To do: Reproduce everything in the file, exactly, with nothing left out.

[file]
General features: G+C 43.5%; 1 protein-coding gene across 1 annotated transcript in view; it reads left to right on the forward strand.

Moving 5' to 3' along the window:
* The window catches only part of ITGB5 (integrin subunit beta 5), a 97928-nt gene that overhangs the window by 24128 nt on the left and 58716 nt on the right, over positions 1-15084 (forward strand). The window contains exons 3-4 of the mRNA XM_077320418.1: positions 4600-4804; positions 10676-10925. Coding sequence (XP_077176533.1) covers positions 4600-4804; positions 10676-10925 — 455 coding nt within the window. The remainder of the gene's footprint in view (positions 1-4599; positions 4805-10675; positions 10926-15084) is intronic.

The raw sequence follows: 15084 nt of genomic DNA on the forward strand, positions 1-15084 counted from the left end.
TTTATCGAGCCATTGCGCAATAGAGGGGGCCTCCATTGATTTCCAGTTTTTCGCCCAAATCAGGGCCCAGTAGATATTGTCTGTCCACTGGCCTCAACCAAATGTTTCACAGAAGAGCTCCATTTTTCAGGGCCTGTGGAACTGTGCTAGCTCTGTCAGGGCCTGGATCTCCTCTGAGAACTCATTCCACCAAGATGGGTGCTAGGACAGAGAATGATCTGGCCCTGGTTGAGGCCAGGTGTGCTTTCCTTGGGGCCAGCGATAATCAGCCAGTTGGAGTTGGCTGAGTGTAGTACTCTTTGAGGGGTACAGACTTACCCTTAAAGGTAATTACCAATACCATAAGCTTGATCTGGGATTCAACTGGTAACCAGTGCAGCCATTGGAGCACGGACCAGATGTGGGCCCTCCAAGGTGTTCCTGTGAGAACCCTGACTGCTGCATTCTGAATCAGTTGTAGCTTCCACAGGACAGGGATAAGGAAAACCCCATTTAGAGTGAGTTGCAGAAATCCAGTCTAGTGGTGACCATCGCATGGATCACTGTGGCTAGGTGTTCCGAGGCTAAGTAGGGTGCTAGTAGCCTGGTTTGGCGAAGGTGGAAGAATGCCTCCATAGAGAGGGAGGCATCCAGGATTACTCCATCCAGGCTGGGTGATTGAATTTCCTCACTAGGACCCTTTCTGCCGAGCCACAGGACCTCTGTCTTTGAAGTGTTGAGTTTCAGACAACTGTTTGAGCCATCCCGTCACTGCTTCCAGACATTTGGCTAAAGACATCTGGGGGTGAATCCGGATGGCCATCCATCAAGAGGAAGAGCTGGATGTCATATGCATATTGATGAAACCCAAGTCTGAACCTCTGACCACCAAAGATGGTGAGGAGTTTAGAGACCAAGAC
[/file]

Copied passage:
General features: G+C 43.5%; 1 protein-coding gene across 1 annotated transcript in view; it reads left to right on the forward strand.

Moving 5' to 3' along the window:
* The window catches only part of ITGB5 (integrin subunit beta 5), a 97928-nt gene that overhangs the window by 24128 nt on the left and 58716 nt on the right, over positions 1-15084 (forward strand). The window contains exons 3-4 of the mRNA XM_077320418.1: positions 4600-4804; positions 10676-10925. Coding sequence (XP_077176533.1) covers positions 4600-4804; positions 10676-10925 — 455 coding nt within the window. The remainder of the gene's footprint in view (positions 1-4599; positions 4805-10675; positions 10926-15084) is intronic.

The raw sequence follows: 15084 nt of genomic DNA on the forward strand, positions 1-15084 counted from the left end.
TTTATCGAGCCATTGCGCAATAGAGGGGGCCTCCATTGATTTCCAGTTTTTCGCCCAAATCAGGGCCCAGTAGATATTGTCTGTCCACTGGCCTCAACCAAATGTTTCACAGAAGAGCTCCATTTTTCAGGGCCTGTGGAACTGTGCTAGCTCTGTCAGGGCCTGGATCTCCTCTGAGAACTCATTCCACCAAGATGGGTGCTAGGACAGAGAATGATCTGGCCCTGGTTGAGGCCAGGTGTGCTTTCCTTGGGGCCAGCGATAATCAGCCAGTTGGAGTTGGCTGAGTGTAGTACTCTTTGAGGGGTACAGACTTACCCTTAAAGGTAATTACCAATACCATAAGCTTGATCTGGGATTCAACTGGTAACCAGTGCAGCCATTGGAGCACGGACCAGATGTGGGCCCTCCAAGGTGTTCCTGTGAGAACCCTGACTGCTGCATTCTGAATCAGTTGTAGCTTCCACAGGACAGGGATAAGGAAAACCCCATTTAGAGTGAGTTGCAGAAATCCAGTCTAGTGGTGACCATCGCATGGATCACTGTGGCTAGGTGTTCCGAGGCTAAGTAGGGTGCTAGTAGCCTGGTTTGGCGAAGGTGGAAGAATGCCTCCATAGAGAGGGAGGCATCCAGGATTACTCCATCCAGGCTGGGTGATTGAATTTCCTCACTAGGACCCTTTCTGCCGAGCCACAGGACCTCTGTCTTTGAAGTGTTGAGTTTCAGACAACTGTTTGAGCCATCCCGTCACTGCTTCCAGACATTTGGCTAAAGACATCTGGGGGTGAATCCGGATGGCCATCCATCAAGAGGAAGAGCTGGATGTCATATGCATATTGATGAAACCCAAGTCTGAACCTCTGACCACCAAAGATGGTGAGGAGTTTAGAGACCAAGAC